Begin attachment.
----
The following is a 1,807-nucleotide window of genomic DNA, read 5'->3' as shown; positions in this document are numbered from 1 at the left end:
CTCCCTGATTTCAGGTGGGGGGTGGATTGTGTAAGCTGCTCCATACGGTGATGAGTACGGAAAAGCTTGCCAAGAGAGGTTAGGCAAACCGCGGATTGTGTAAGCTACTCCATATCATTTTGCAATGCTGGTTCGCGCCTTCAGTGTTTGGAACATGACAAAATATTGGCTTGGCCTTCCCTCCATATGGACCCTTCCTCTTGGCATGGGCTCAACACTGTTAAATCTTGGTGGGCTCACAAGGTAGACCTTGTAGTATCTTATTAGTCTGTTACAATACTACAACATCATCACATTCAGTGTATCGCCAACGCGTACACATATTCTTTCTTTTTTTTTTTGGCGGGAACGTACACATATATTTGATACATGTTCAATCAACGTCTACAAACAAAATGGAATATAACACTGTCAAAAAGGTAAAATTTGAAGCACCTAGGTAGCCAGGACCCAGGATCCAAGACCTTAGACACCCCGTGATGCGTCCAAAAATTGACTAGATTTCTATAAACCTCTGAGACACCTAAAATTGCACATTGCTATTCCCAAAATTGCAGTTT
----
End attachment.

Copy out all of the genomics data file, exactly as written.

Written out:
The following is a 1,807-nucleotide window of genomic DNA, read 5'->3' as shown; positions in this document are numbered from 1 at the left end:
CTCCCTGATTTCAGGTGGGGGGTGGATTGTGTAAGCTGCTCCATACGGTGATGAGTACGGAAAAGCTTGCCAAGAGAGGTTAGGCAAACCGCGGATTGTGTAAGCTACTCCATATCATTTTGCAATGCTGGTTCGCGCCTTCAGTGTTTGGAACATGACAAAATATTGGCTTGGCCTTCCCTCCATATGGACCCTTCCTCTTGGCATGGGCTCAACACTGTTAAATCTTGGTGGGCTCACAAGGTAGACCTTGTAGTATCTTATTAGTCTGTTACAATACTACAACATCATCACATTCAGTGTATCGCCAACGCGTACACATATTCTTTCTTTTTTTTTTTGGCGGGAACGTACACATATATTTGATACATGTTCAATCAACGTCTACAAACAAAATGGAATATAACACTGTCAAAAAGGTAAAATTTGAAGCACCTAGGTAGCCAGGACCCAGGATCCAAGACCTTAGACACCCCGTGATGCGTCCAAAAATTGACTAGATTTCTATAAACCTCTGAGACACCTAAAATTGCACATTGCTATTCCCAAAATTGCAGTTT